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INDIAN STORY AND SONG
to give length or added euphony. We also note a desire for rhyming, since vocables similar in sound frequently occur at the end of each musical phrase.
It would lead into too many details to present the various devices discernible in this aboriginal material by which the Indian sought euphony and measure. Nor can it be easily illustrated how words of many different languages were bent by elisions or stretched by vocables, that they might conform to the musical phrase. There is abundant evidence that the ear, accustomed to the pleasure of the rythmic cadence of the song, was beginning to demand a corresponding metrical use of words in expressing the poetic thought involved in the dramatic story which gave birth to the music.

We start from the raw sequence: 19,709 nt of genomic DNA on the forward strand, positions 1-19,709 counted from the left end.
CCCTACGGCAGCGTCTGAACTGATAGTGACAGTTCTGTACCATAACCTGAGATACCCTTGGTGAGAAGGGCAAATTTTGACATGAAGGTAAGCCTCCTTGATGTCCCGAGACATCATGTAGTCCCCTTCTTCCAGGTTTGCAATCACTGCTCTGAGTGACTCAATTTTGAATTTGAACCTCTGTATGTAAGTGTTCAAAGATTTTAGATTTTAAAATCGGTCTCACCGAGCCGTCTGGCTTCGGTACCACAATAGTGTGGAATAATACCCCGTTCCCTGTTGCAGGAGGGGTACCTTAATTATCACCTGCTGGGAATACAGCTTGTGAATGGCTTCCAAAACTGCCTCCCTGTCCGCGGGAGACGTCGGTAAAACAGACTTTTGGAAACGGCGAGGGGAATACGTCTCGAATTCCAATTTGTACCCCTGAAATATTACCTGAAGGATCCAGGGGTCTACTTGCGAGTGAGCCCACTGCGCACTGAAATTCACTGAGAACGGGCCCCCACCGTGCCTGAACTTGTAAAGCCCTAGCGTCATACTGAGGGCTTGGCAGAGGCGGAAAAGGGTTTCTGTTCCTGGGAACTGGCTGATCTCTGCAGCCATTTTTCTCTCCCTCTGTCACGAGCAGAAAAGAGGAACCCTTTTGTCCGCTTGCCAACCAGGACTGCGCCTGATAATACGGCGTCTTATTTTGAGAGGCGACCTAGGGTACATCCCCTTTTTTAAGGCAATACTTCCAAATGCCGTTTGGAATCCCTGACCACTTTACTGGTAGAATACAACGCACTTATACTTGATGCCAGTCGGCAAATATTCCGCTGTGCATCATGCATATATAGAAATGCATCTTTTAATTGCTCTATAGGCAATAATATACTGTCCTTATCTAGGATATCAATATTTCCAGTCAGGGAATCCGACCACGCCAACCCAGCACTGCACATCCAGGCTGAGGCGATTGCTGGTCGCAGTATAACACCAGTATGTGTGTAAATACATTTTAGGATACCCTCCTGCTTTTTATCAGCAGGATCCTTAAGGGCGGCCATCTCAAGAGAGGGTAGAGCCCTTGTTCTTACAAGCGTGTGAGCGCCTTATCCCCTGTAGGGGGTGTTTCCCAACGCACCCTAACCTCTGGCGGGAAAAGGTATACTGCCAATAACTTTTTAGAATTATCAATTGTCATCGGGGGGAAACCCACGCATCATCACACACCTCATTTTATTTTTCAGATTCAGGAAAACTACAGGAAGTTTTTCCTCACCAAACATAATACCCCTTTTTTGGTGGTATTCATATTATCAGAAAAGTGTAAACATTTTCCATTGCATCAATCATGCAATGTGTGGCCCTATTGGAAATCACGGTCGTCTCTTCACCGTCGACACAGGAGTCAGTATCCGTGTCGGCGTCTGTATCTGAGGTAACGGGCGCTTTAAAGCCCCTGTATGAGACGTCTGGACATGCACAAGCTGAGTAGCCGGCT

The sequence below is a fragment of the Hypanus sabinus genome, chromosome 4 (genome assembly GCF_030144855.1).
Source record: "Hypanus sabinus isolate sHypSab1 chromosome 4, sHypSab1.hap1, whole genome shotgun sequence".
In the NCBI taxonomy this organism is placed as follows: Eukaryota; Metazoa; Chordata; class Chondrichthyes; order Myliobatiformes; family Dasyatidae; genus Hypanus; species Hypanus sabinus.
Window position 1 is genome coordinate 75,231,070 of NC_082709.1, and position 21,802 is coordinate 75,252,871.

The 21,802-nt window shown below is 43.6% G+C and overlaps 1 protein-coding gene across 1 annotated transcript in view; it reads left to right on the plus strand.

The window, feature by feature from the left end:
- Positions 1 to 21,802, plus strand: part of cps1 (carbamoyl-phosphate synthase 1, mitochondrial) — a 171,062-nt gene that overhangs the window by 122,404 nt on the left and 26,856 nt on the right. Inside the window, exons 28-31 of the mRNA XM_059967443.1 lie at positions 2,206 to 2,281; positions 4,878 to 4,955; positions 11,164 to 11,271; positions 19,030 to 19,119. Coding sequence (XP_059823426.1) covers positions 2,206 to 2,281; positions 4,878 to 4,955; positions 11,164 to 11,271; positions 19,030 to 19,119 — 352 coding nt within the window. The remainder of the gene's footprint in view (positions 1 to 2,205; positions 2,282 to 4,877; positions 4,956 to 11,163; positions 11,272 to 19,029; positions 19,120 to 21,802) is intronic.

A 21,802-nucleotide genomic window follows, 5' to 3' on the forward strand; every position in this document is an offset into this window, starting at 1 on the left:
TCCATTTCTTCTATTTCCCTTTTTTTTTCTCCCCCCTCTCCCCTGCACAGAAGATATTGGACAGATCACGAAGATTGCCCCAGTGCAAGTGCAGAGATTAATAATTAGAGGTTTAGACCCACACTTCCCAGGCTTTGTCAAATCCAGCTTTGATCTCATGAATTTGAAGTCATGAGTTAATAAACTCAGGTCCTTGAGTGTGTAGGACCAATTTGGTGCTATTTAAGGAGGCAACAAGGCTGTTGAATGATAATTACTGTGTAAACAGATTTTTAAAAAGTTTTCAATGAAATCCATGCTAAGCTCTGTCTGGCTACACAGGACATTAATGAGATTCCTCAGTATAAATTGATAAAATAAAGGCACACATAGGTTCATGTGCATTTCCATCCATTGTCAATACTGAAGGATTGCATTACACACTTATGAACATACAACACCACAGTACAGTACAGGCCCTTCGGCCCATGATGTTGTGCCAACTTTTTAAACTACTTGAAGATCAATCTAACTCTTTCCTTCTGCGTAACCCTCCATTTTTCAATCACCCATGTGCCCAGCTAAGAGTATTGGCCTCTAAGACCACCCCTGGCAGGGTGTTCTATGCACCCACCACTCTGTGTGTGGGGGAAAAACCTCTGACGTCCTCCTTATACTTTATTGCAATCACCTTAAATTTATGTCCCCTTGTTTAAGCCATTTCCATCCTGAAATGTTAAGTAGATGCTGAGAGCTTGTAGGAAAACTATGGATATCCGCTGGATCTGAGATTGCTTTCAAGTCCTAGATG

The art of poetry is here in its infancy, giving even less sign of its future development than music, which had already acquired the outline of that form which has since crystallised into the art of music. Notwithstanding, we find that words were chosen for their descriptive power, and that they were made rythmical to fit the melody. Like the swelling buds on the bare branch, which hint the approach of summer's wealth, so these little vocables and rythmic devices whisper the coming of the poets.